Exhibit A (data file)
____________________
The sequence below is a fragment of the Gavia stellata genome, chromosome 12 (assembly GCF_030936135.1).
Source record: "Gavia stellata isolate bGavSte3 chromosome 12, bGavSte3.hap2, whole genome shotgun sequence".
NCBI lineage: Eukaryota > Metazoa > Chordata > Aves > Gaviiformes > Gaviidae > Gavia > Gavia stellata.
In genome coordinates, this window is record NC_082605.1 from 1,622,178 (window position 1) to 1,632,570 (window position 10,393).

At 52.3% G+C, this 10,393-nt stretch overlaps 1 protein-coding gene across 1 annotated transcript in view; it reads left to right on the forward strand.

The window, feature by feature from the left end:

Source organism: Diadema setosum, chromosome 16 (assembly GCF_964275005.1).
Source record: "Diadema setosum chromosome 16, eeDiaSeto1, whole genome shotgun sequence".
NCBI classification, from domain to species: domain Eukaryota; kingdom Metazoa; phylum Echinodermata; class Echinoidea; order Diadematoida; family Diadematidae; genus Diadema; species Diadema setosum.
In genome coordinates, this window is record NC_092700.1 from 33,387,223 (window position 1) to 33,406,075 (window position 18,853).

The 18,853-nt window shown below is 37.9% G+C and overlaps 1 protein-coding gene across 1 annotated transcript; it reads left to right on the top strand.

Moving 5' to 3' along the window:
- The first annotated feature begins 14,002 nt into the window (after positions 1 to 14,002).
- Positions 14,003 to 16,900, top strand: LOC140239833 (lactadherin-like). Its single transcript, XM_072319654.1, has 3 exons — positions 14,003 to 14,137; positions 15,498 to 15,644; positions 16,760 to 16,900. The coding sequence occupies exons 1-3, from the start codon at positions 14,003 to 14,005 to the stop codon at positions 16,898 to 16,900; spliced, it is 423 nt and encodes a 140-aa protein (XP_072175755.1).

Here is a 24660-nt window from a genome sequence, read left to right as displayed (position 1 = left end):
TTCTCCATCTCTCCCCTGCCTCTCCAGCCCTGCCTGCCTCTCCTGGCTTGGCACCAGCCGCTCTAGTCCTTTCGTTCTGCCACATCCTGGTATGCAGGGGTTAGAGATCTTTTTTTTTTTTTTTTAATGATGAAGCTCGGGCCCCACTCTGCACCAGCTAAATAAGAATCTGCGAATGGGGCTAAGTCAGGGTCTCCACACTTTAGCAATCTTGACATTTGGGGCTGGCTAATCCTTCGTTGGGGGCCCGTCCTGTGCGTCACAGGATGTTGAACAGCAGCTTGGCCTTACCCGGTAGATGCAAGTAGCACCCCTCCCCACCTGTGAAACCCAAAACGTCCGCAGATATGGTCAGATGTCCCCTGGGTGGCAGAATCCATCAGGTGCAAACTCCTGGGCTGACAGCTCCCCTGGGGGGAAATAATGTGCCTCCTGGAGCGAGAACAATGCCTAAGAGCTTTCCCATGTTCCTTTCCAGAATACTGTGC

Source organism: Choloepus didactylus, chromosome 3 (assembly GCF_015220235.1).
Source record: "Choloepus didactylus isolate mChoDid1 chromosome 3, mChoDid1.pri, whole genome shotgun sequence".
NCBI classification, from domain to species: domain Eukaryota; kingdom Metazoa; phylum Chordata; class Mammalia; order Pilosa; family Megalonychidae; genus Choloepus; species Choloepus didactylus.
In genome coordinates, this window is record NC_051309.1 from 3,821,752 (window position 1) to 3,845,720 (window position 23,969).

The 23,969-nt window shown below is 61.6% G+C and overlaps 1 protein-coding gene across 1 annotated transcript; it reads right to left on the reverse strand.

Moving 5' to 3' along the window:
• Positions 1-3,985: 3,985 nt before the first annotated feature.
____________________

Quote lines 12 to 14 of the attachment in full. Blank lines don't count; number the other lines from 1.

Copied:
Moving 5' to 3' along the window:
- The first annotated feature begins 14,002 nt into the window (after positions 1 to 14,002).
- Positions 14,003 to 16,900, top strand: LOC140239833 (lactadherin-like). Its single transcript, XM_072319654.1, has 3 exons — positions 14,003 to 14,137; positions 15,498 to 15,644; positions 16,760 to 16,900. The coding sequence occupies exons 1-3, from the start codon at positions 14,003 to 14,005 to the stop codon at positions 16,898 to 16,900; spliced, it is 423 nt and encodes a 140-aa protein (XP_072175755.1).